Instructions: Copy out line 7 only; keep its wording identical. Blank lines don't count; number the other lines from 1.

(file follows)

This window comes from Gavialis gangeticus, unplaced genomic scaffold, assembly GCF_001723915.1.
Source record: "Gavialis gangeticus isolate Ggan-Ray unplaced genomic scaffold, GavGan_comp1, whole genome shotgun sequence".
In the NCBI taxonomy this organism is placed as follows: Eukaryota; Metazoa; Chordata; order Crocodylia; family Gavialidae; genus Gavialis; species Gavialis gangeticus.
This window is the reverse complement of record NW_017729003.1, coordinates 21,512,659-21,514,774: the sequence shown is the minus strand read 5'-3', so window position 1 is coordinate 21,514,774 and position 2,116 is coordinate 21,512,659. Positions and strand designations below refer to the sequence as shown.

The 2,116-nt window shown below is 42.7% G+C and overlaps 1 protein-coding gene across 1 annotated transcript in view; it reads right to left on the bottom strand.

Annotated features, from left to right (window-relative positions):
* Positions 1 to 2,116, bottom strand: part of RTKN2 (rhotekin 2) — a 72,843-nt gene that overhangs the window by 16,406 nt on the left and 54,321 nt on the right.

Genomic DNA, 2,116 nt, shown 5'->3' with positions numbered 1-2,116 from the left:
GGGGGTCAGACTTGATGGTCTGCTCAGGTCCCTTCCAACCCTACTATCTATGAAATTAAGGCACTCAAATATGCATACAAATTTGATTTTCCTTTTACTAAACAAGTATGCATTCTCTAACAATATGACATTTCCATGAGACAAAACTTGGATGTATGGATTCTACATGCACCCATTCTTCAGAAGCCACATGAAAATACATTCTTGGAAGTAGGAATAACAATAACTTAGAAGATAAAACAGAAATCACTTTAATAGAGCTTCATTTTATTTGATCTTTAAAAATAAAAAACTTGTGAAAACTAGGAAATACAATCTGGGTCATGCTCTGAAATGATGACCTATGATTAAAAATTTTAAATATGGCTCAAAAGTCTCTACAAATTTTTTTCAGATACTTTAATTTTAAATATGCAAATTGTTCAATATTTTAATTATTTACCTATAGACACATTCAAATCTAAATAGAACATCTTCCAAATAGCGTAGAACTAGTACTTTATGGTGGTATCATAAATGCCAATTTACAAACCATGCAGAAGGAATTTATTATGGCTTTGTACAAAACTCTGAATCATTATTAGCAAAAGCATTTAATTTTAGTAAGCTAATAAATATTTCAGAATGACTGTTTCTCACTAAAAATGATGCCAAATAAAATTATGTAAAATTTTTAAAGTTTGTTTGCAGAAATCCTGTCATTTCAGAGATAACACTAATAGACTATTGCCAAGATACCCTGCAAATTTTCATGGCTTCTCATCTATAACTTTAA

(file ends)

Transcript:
* Positions 1 to 2,116, bottom strand: part of RTKN2 (rhotekin 2) — a 72,843-nt gene that overhangs the window by 16,406 nt on the left and 54,321 nt on the right.